New era dawns for the South African MRC – At a Kaiser briefing Tuesday, a Global Fund representative talked about the “marathon,” rather than “sprint” to the time that countries’ HIV responses become self-sustaining. This Lancet article, with its story of the South African Medical Research Council’s “massive overhaul” in the last two years, and the plans widely lauded incoming president Glenda Gray has to build a new generation of South African researchers, gives one view of a sustainable, if not near future.
Recognized for defending human rights – At an April 3 Congressional briefing from the Population Council and Rep. Barbara Lee examining impacts of and responses to Nigeria’s and Uganda’s new sweeping anti-gay laws, amfAR Vice President Chris Collins pointed to one pivotal factor that will be part of the struggle ahead — the courage of tenacious individuals fighting back against injustice. Zambian HIV treatment and human rights activist Paul Kasonkomona is one of those tenacious individuals, having long fought for access to second line medicines, and for recognition of the impact of laws and practices marginalizing the most vulnerable, including gay and transgender people as well as sex workers. He was arrested last year for discussing the need for such recognition on a television talk show, and while the charges against him were recently dismissed, the Zambian government is appealing. This release from ARASA, (AIDS and Rights Alliance for Southern Africa) tells Kasonkomona’s response when the organization he leads Engender Rights Centre for Justice, Zambia, received one of ARASA’s two Human Rights, HIV, and TB Awards last week in Johannesburg. The other recipient, Gays and Lesbians of Zimbabwe, was raided on charges of not being registered as a volunteer organization. That charge, also, has since been thrown out.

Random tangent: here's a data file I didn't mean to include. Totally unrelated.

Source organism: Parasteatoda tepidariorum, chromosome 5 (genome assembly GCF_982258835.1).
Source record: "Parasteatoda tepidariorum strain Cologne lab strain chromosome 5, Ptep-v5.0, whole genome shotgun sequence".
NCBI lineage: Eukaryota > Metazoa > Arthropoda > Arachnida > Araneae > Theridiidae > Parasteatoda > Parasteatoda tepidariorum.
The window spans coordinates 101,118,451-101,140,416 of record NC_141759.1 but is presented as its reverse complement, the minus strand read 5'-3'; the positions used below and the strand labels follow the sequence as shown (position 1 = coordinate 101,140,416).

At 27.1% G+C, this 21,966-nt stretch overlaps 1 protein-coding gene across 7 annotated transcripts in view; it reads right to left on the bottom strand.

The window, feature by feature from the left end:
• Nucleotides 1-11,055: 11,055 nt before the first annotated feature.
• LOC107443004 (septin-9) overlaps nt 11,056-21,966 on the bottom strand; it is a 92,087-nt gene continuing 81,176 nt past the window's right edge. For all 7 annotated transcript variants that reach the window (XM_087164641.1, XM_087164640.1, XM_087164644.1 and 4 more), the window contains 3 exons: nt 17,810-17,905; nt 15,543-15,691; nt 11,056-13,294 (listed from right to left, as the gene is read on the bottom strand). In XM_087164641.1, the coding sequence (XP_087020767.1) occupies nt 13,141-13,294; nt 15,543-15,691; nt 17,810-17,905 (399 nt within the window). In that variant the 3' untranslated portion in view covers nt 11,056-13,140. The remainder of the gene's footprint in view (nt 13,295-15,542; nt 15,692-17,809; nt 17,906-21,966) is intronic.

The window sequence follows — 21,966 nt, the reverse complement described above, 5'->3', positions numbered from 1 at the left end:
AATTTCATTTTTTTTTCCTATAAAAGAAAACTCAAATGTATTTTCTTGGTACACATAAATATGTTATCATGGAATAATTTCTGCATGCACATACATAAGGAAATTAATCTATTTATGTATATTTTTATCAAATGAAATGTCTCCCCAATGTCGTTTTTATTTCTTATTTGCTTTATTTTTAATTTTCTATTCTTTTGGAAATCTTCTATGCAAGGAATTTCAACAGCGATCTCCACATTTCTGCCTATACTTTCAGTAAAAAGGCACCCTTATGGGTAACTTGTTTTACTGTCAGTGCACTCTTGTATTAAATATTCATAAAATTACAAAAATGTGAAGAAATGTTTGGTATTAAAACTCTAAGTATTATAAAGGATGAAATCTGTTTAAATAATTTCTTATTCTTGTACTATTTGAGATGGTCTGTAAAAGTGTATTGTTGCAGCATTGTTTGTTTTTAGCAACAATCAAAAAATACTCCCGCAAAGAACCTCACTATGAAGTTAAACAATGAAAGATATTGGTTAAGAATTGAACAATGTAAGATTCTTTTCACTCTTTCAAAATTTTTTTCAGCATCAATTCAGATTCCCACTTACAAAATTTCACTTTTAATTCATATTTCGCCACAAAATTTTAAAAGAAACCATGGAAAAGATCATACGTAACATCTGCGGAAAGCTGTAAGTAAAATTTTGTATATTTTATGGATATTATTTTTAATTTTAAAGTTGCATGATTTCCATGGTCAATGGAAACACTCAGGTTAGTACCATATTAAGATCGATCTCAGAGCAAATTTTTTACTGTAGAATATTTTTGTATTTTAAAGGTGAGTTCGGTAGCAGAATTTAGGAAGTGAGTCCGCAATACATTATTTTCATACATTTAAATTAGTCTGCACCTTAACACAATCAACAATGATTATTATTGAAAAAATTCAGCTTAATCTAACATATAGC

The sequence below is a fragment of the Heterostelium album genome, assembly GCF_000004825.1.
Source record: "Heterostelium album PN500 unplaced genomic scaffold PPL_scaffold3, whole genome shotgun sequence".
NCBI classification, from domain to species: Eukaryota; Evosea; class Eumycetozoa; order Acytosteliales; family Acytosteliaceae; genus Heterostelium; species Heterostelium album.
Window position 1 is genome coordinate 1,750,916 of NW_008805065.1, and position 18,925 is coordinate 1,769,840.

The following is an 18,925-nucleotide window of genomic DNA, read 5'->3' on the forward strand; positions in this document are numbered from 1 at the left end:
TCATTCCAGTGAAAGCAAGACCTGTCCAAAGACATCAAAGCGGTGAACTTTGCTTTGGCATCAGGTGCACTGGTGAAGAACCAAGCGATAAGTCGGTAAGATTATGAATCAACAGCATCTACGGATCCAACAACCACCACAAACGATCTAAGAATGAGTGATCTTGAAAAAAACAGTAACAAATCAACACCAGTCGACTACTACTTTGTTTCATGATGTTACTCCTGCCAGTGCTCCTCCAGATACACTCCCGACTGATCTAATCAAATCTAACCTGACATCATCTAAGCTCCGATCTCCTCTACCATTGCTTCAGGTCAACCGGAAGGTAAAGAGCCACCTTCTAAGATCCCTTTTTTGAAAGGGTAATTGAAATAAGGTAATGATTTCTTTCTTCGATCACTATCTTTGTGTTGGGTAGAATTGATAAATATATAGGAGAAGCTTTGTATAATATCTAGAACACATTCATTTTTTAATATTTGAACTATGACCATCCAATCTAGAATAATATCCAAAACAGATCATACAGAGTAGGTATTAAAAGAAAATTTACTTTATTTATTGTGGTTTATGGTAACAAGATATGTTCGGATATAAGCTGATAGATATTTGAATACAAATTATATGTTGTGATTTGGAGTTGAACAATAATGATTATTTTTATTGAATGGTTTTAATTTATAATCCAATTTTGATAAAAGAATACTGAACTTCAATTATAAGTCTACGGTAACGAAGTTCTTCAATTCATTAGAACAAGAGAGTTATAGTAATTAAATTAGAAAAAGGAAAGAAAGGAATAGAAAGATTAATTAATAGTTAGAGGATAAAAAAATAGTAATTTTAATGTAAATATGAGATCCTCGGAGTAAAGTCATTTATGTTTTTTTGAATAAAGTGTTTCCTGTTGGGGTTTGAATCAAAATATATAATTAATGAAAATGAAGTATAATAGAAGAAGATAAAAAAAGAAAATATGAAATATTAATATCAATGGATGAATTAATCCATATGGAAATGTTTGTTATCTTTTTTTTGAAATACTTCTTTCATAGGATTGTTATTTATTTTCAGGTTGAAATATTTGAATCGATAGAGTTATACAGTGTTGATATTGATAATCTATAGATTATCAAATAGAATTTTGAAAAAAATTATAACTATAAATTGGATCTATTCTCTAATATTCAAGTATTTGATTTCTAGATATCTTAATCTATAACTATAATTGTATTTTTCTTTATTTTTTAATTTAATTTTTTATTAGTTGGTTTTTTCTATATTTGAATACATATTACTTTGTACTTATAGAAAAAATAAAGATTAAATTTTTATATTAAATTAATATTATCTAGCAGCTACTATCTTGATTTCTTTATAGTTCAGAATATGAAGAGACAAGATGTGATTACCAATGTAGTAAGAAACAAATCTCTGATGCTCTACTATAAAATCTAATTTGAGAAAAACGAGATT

The Sexual Minority of Africa Should Also Be Heard – This Global Fund Voices post from South Africa Constitutional Court Justice Edwin Cameron notes the evidence that “the HIV epidemic hits harder where anti-gay laws and prejudice exist.” He also points the the recently released South Africa HIV household survey, which found static HIV incidence rates, to argue this is as bad a time as any to marginalize community members.
Ugandan pastor accused of promoting homosexuality – Ugandan pastor Martin Ssempa’s push for the adoption of the more sweepingly restrictive and punitive anti-homosexuality law recently in his country has included showing hard-core gay pornography in churches and at conferences, as well as graphic and imaginative descriptions of gay sex (which he also acts out in front of audiences). Now, with the call from a Ugandan at the Mbarara University of Science and Technology for the pastor to be charged under the act’s provisions against promoting homosexuality, this post by blog editor Melanie Nathan notes that if any good news can come from Uganda’s law, it is “that as much as the laws were designed to shut up the LGBTI human rights defenders, and anyone providing much needed services, they will now also serve to shut up their critics and the anti-gay haters such as Ssempa.” On a more serious note, Nathan adds however, that Ssempa should, instead “be brought to justice for his own crimes against humanity, through his ongoing persecution of LGBTI Ugandans.”
A snapshot of U.S. global health funding – Speaking of contributions that make a difference . . . How much of the U.S. Federal budget goes to global health? Even if you already know the answer — less than 1 percent — it’s still fun to see it in visual images, presented here in this graphic from Kaiser Family Foundation and the Journal of the American Medical Association.